Lawrence witnesses Massachusetts school success story

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Just three years ago, the E.J. Harrington Elementary School in Lynn, Mass., was declared "underperforming" by state education officials, who gave teachers and administrators an ultimatum: Turn the school around or risk closure. Today, Harrington is the site of celebration. Since 2009, student achievement at the school has soared, and Harrington was recently cited by the state as one of the most improved schools in Massachusetts.

Francine Lawrence, AFT executive vice president, visited the school on Oct. 4 to witness its progress for herself and talk to teachers and administrators about the keys to their success. She was particularly impressed by the students' achievement, given the demographic challenges the school faces. Students here speak more than 25 different languages, as Lynn, historically a resettlement community for refugees, continues to welcome newcomers from all over the world. And students are overwhelmingly poor, with nearly 90 percent receiving free or reduced-price lunch. "That makes the success of the teachers and administrators at Harrington even more remarkable," says Lawrence.

Teachers and administrators alike credit a spirit of collaboration for the turnaround. John Laubner, who taught English at Harrington for three decades and now serves as a master mentor to new teachers, praises administrators for transforming the culture of the school. "The school climate is so positive and so focused on success, and that's what makes the teaching here so effective," says Laubner. And while a turnaround process can be tense by definition, Laubner says administrators have gone to remarkable lengths to make the school an "'anxiety-free zone."' "The leadership at every level is basically sending the same message: We have confidence in our teachers, and we're going to give you the tools and support you need to help your kids thrive."

Teachers here—both new and veteran—say that collaborative planning time has been a key part of their increased effectiveness. Teachers, support staff and specialists meet for 40 minutes each week for professional development that is specifically targeted to the challenges they face. Every other week, teachers in grade-level teams meet for an hour and 20 minutes to review data and address student needs.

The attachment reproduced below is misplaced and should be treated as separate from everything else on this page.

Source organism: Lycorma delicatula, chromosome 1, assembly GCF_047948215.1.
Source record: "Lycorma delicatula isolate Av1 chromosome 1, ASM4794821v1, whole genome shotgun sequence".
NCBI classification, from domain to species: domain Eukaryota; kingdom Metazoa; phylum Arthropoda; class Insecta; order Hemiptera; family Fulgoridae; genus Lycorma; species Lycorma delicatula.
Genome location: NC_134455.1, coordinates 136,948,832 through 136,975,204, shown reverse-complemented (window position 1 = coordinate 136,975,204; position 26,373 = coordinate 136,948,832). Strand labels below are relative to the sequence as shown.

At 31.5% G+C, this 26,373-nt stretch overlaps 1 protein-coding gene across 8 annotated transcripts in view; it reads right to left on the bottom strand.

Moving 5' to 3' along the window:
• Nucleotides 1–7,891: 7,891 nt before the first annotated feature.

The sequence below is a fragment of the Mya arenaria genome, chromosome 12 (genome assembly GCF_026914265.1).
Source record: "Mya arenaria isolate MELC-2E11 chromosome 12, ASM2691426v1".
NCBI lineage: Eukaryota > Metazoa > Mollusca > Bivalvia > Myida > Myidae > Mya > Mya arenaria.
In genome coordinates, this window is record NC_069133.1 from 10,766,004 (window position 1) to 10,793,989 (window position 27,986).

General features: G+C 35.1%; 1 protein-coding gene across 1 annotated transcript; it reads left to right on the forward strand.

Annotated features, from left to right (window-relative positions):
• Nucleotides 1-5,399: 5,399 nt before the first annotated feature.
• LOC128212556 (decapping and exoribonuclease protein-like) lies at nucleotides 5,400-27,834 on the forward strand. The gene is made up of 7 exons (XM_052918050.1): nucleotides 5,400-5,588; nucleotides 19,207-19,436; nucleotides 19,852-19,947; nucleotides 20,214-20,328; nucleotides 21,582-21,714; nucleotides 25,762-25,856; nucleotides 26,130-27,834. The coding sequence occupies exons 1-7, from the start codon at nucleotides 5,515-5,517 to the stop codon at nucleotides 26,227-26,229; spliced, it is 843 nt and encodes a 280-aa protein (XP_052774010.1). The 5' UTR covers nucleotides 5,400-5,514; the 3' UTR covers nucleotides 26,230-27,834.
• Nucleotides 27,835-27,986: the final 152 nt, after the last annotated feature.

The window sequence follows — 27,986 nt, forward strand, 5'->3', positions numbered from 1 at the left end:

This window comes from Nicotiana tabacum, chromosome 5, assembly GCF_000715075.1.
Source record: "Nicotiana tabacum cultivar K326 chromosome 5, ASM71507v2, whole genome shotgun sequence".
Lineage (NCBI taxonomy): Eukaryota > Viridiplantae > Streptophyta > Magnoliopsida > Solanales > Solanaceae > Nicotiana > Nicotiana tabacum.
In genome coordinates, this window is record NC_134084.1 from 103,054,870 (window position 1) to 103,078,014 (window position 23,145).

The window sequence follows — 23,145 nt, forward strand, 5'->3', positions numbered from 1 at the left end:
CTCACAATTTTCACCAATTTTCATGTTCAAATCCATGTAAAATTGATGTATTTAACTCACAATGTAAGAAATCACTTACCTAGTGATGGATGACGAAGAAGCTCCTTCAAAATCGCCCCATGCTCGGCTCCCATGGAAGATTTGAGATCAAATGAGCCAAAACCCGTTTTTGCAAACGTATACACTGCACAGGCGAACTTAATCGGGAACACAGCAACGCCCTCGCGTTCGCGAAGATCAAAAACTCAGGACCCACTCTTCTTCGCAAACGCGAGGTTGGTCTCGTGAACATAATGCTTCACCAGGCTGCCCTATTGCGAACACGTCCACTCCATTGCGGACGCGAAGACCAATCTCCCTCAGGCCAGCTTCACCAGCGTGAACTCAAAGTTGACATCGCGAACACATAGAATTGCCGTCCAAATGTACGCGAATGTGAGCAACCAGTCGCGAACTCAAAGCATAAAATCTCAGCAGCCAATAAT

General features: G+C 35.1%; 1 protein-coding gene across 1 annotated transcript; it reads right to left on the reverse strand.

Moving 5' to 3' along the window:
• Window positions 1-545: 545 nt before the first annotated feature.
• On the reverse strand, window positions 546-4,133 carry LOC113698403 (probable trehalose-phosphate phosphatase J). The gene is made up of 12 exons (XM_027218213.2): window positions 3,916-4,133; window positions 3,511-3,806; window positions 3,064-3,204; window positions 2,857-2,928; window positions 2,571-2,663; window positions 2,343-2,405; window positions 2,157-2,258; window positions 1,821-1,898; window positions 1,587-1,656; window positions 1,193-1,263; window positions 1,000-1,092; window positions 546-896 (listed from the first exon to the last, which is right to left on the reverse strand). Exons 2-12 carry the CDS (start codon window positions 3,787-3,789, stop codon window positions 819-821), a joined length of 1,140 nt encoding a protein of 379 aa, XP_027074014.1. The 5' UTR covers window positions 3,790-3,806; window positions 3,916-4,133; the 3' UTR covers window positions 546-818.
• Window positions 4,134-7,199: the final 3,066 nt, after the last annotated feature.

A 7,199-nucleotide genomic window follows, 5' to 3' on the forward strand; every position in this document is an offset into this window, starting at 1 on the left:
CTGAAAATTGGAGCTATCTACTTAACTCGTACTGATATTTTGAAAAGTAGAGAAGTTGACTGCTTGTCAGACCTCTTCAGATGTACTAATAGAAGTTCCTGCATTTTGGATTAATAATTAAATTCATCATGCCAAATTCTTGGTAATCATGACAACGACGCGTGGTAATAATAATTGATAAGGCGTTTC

Principal Debra Ruggiero says that freeing up teachers and staff has been well worth the inevitable logistical headaches. "As one teacher, it's so easy to feel isolated and overwhelmed," says Ruggiero, who was a special education and preschool teacher for 21 years at Harrington before becoming principal. "Giving people the time to work together has been essential to breaking down that isolation."

First-year teacher Greg Tobey says that he was initially apprehensive about signing on to teach fifth grade at Harrington. "Principal Ruggiero warned me that it wasn't going to easy," recalls Tobey. But the emphasis on collaboration has been a revelation, not to mention a lifesaver. "We can plan, problem-solve and troubleshoot about virtually anything we're encountering in our classrooms," says Tobey.

In an age of consuming focus on standardized testing, Ruggiero also encourages teachers and staff here to think less about the state test's bottom line and more about the social and emotional needs of their students. "We've learned over time that no matter how great you are, your students can't access what you're teaching if they are hurting or hungry," says Ruggiero. "Our main measure here is growth: Where do our students start, and how much do they progress while we have them?"

As a result of Harrington's progress in boosting student achievement, the school is likely to exit so-called Level Four status next year. And while school staff are pleased to have successfully met the state's challenge, they are understandably anxious about losing resources that they say have been essential. A health clinic recently opened on-site, and social workers are available to assist students—part of a menu of wraparound services intended to help students thrive. Those extras will be difficult to sustain should state funding shrink.

"They've accomplished so much at this school, and now the challenge is going to be how do they continue to progress," says Lawrence. "The tools and the support that teachers have now have been essential, but resources matter too."

As Lawrence's visit to Harrington wrapped up, longtime prekindergarten teacher Joanne Lawrence appeared at her classroom door to say goodbye. With her were two young students, on just their second day in an unfamiliar school, surrounded by people speaking an unfamiliar language. "They had to be scared to death," says Lawrence. "But the teacher just wrapped her arms around them. She'd already formed a relationship with them. It was wonderful to see."

While she was in Massachusetts, Lawrence also joined a lively rally for U.S. Rep. John Tierney and other local political candidates. Tierney has been a steadfast supporter of Lynn schools, students and families. [Jennifer Berkshire]

October 11, 2012